Many shoppers are going into this holiday season haunted by the decisions of Christmas past. About 35 million Americans are still paying off credit card debt from the 2018 holidays, according to new data from WalletHub, and an estimated 1 in 5 people will still be paying off this year's bills in February 2020 or beyond.
Consider the following strategies to help you pay down your current debts and avoid racking up new balances.
When you're budgeting for the holiday season, make sure you're factoring in how much you plan to spend.
Start by making a list of everyone you plan to give a gift to, but don't stop there. Get detailed with your list and note how much you'd like to spend on each person. If you plan to travel, host a holiday party, send out holiday cards, or decorate your home and simply get a tree, make a note of all of those expenses, too — they add up quickly.
If you haven't been putting aside money over the course of the year to cover holiday expenses, Kelly Smith of FreedominaBudget.com suggests cutting back on your everyday spending where you can.
"Sit down and see how much money you do have," says Smith. "Say you want to spend $600 [on holiday expenses], but you only have $400 available to you. Say, 'OK, let's cut $100 from groceries and $100 from eating out. Now we can do it.'"
There are other avenues you can take to cover your holiday costs: Consider picking up a seasonal job at the mall or a side hustle like gift wrapping.
You can also cash in any unused credit card rewards, since many people have points and miles sitting around that they've forgotten about. Even at the low end of the valuation range (1 cent per point/mile), the average frequent flyer account balance is worth about $341 and the average hotel points balance equals approximately $229, while those credit card rewards average about $159, according to a 2019 study from Bankrate.
If you plan to do most of your holiday shopping at a favorite retailer, getting its store card could score you extra deals. But store credit cards carry some of the highest interest rates around, so it's crucial to keep your spending to what you can afford to pay off in full each month.
Used wisely, sign-up discounts for store cards can lower the price of your holiday gifts. They may also give you the option of a low- or no-interest financing deal for bigger items to help you spread out the cost of the purchase and make payments that are more manageable.
"Five percent back is really what I see as the best ongoing reward, and a bunch of retailers have it on their cards," says Ted Rossman, industry analyst at Creditcards.com. "That's actually better than you can get on a general-purpose card."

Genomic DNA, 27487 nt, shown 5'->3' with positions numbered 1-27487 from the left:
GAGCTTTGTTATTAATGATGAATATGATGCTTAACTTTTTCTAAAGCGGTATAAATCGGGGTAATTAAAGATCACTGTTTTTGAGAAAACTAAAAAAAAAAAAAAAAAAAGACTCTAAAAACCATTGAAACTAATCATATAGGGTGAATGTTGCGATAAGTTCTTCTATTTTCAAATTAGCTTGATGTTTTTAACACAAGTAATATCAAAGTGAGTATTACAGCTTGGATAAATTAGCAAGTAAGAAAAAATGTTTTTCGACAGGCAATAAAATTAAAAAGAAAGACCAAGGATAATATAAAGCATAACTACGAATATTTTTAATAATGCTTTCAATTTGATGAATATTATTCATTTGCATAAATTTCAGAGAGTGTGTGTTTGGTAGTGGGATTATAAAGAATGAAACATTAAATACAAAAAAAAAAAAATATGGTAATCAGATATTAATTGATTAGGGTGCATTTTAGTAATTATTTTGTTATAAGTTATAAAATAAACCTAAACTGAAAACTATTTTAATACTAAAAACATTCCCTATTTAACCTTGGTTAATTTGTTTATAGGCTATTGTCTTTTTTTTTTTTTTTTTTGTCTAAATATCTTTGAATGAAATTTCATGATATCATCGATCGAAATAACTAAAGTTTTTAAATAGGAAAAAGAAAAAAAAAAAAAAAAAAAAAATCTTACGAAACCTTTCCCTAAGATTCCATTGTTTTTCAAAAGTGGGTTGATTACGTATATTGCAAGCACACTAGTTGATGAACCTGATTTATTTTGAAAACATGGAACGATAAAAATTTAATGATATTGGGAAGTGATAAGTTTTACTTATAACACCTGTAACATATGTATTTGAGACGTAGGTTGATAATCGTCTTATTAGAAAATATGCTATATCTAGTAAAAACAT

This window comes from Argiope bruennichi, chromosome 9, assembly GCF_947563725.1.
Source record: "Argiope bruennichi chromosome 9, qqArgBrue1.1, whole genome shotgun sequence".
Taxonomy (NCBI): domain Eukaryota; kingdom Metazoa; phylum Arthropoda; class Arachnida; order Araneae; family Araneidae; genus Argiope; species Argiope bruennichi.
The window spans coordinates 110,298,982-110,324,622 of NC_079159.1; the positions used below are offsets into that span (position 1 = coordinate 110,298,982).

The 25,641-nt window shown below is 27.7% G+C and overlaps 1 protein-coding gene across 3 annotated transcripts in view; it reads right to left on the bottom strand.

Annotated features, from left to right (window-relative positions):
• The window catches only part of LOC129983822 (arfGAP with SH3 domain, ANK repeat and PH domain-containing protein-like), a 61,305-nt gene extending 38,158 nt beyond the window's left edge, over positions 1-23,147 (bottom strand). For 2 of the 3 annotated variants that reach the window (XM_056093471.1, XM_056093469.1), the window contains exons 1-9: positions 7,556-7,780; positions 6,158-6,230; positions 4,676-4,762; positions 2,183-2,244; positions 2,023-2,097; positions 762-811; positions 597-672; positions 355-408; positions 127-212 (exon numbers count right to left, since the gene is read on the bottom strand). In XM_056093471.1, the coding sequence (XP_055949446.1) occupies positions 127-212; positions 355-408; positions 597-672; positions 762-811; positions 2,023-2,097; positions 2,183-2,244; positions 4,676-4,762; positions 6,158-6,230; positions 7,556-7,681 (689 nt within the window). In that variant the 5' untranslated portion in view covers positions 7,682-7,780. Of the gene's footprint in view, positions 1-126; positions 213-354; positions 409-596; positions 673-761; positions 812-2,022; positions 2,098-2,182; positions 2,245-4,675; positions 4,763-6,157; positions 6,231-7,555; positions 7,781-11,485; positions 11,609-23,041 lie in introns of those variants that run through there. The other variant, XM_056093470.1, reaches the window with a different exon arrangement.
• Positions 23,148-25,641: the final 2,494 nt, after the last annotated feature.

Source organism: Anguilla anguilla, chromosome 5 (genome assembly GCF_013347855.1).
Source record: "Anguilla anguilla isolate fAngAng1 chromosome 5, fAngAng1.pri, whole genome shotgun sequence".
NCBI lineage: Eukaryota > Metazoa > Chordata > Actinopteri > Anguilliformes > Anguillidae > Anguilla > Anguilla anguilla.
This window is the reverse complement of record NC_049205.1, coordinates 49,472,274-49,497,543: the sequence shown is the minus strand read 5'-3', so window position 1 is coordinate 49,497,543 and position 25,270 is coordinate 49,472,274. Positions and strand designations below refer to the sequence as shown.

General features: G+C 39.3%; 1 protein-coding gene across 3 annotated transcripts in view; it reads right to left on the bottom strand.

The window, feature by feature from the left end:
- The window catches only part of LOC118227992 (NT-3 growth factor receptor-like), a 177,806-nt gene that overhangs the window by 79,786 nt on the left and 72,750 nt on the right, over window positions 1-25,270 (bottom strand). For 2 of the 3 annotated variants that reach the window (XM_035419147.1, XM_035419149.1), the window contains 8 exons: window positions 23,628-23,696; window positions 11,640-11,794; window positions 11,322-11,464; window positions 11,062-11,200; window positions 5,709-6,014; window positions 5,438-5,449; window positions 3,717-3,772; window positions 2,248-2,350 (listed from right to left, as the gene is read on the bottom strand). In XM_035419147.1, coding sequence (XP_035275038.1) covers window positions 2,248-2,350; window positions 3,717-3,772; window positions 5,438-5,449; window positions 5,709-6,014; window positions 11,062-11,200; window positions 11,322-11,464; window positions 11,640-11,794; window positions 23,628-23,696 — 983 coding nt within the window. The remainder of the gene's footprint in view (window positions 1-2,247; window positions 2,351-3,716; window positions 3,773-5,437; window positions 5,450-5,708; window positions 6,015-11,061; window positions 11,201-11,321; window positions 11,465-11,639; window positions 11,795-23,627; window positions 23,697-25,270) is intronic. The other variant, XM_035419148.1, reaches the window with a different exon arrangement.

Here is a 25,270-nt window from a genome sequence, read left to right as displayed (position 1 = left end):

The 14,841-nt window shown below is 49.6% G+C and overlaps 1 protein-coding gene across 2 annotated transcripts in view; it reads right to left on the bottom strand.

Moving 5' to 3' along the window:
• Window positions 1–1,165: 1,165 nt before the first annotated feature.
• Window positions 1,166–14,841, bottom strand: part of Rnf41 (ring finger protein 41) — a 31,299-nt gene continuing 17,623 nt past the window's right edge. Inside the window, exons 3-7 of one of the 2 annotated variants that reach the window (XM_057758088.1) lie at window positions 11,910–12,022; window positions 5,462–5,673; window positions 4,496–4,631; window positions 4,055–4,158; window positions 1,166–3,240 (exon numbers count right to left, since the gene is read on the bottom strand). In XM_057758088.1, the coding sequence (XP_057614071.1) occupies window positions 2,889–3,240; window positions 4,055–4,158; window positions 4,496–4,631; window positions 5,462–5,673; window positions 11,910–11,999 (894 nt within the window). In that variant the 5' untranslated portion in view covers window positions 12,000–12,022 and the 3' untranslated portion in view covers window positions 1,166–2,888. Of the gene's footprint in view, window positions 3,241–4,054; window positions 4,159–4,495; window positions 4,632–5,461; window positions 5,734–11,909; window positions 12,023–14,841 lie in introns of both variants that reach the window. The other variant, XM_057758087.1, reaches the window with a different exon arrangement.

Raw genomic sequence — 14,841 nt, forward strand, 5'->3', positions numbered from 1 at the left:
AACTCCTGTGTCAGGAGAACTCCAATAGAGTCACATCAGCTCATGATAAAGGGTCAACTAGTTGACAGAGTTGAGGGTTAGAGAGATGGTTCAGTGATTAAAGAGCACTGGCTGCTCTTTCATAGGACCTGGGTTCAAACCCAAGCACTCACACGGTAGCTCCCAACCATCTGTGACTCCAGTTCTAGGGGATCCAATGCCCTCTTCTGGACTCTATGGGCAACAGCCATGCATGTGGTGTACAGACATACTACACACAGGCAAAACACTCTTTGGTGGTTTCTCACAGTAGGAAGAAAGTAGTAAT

"Buy now, pay later services" like Afterpay, Klarna, and Splitit let you spread out your payments for a single purchase into installments over time. Unlike traditional credit cards, these alternative payment methods don't come with high interest rates — and there's a finite end date to finish your payments. Plus, you don't need an established credit history to be eligible.
These "buy now, pay later" methods have caught on with a number of popular retailers like Madewell, Urban Outfitters, DSW, and more. Be aware that these services won't help build up your credit history and could result in some late fees, though. Afterpay, for instance, charges a late fee of up to $8. The total of the late fees are capped at 25% of the original order.
As long as you make every payment on time, you should be able to avoid any extra penalties and still buy the gifts your family members will love.
One way to avoid racking up any holiday debt is to be strategic about how you're spending the money you do have. The holidays are all about the spirit of giving, and that means you don't have to overspend to show your loved ones you care about them.
Erica Domesek, DIY expert and author of the book "P.S. - I Made This," says the perfect gift doesn't always have to be store-bought. DIY gifts are affordable and have the added bonus of showing the recipient that you took the time and care to make them something personal.
You don't have to be crafty to DIY this holiday season, either: Homemade gifts can be as simple as a hot chocolate kit, or a nice picture frame with your favorite photo of you and the recipient.
"It doesn't have to be fancy and over the top, it just shows that you're thinking of them and it's a thoughtful gesture," says Domesek.
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